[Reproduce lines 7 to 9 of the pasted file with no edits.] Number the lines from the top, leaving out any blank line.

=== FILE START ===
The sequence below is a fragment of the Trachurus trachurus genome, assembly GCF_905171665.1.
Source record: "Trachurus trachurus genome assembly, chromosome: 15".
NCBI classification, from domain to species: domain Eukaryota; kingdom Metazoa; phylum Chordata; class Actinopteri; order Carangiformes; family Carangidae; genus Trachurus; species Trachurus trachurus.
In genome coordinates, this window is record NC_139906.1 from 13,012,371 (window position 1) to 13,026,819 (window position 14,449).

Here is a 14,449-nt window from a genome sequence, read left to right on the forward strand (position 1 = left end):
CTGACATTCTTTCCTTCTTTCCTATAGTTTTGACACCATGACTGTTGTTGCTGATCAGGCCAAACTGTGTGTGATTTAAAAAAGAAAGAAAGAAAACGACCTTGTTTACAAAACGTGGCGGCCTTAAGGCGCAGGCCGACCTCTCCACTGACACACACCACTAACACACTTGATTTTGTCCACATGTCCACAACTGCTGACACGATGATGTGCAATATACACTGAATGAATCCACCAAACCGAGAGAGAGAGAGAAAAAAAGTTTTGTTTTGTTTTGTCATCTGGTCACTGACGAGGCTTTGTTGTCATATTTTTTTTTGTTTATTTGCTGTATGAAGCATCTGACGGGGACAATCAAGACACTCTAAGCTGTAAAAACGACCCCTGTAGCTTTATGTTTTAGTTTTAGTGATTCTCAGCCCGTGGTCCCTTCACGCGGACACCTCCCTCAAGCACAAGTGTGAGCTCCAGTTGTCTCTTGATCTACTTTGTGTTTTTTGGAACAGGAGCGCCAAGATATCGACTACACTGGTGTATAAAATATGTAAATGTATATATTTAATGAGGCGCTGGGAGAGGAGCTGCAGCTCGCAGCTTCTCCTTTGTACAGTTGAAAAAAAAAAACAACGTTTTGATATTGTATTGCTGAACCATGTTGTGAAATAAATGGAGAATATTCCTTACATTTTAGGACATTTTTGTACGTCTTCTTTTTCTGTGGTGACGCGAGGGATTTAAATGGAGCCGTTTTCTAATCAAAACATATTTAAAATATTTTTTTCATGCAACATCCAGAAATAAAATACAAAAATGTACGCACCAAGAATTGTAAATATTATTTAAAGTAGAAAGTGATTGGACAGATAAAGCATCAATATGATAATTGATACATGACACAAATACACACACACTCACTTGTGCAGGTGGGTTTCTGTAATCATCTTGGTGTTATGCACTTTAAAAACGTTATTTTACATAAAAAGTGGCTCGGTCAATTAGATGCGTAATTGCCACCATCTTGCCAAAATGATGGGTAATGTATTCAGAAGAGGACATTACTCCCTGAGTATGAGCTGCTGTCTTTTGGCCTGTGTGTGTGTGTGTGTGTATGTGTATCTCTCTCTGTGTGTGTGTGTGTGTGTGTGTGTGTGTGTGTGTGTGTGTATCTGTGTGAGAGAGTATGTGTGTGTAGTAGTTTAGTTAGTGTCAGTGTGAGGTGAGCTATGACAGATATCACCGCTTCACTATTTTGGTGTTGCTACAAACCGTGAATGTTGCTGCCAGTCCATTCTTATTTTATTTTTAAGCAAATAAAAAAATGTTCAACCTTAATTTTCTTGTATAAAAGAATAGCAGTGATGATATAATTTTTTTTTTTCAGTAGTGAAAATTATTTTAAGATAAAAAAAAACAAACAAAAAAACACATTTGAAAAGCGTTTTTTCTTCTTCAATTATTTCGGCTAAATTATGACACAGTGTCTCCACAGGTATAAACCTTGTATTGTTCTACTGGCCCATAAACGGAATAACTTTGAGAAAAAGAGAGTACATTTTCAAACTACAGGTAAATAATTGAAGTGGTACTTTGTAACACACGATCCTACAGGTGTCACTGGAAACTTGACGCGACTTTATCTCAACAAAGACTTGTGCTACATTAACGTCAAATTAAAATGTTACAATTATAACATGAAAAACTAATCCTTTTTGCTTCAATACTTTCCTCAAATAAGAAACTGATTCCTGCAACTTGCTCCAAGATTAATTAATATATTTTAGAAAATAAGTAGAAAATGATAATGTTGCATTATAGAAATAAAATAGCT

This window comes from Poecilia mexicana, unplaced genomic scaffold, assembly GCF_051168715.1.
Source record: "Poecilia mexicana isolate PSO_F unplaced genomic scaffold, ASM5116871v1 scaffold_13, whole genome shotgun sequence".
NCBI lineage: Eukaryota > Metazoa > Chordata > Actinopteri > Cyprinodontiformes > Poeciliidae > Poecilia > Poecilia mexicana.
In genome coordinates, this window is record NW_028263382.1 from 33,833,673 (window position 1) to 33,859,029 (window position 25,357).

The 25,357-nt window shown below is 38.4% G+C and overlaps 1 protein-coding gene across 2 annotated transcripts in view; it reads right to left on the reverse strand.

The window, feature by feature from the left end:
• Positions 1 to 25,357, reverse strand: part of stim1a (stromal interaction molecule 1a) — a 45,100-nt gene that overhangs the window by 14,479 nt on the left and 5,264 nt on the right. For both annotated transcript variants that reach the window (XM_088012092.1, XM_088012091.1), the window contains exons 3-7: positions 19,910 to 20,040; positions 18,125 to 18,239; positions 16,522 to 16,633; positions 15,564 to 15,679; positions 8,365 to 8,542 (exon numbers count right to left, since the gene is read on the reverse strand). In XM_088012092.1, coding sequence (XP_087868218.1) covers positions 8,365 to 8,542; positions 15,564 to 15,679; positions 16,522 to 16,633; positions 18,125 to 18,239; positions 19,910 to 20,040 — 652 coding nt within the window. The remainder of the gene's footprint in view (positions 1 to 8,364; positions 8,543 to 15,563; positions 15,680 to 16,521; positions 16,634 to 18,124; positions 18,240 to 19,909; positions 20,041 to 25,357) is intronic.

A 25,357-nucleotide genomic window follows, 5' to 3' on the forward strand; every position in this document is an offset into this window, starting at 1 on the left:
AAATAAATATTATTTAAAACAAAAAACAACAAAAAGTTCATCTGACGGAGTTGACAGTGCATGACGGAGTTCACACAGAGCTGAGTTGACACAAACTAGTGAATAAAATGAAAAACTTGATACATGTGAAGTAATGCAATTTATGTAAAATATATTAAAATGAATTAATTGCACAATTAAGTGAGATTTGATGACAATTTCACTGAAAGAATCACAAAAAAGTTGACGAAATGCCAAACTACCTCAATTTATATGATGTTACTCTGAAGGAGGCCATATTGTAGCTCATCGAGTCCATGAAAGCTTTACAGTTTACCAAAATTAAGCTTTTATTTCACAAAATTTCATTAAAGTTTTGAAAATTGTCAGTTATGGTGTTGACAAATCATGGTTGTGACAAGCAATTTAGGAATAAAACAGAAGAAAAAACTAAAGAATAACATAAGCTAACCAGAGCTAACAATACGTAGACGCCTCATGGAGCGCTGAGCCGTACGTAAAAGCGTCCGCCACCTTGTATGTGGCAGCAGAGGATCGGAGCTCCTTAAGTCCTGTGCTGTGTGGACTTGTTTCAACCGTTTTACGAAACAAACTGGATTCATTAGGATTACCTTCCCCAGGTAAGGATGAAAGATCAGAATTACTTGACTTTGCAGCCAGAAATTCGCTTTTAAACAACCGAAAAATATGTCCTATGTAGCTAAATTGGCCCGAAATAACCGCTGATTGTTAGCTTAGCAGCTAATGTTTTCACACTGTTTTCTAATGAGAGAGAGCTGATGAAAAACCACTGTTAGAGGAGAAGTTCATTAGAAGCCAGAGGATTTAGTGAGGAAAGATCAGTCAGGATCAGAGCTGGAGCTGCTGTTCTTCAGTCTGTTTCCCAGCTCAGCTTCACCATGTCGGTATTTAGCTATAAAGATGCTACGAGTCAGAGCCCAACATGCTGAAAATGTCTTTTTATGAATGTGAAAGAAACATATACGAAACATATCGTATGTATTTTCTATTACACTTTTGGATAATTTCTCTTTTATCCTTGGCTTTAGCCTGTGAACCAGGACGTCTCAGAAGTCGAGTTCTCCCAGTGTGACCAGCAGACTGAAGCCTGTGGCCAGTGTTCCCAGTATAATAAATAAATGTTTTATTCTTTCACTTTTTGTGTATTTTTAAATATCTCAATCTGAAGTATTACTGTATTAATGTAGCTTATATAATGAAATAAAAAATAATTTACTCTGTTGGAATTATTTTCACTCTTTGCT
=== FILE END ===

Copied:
This window comes from Poecilia mexicana, unplaced genomic scaffold, assembly GCF_051168715.1.
Source record: "Poecilia mexicana isolate PSO_F unplaced genomic scaffold, ASM5116871v1 scaffold_13, whole genome shotgun sequence".
NCBI lineage: Eukaryota > Metazoa > Chordata > Actinopteri > Cyprinodontiformes > Poeciliidae > Poecilia > Poecilia mexicana.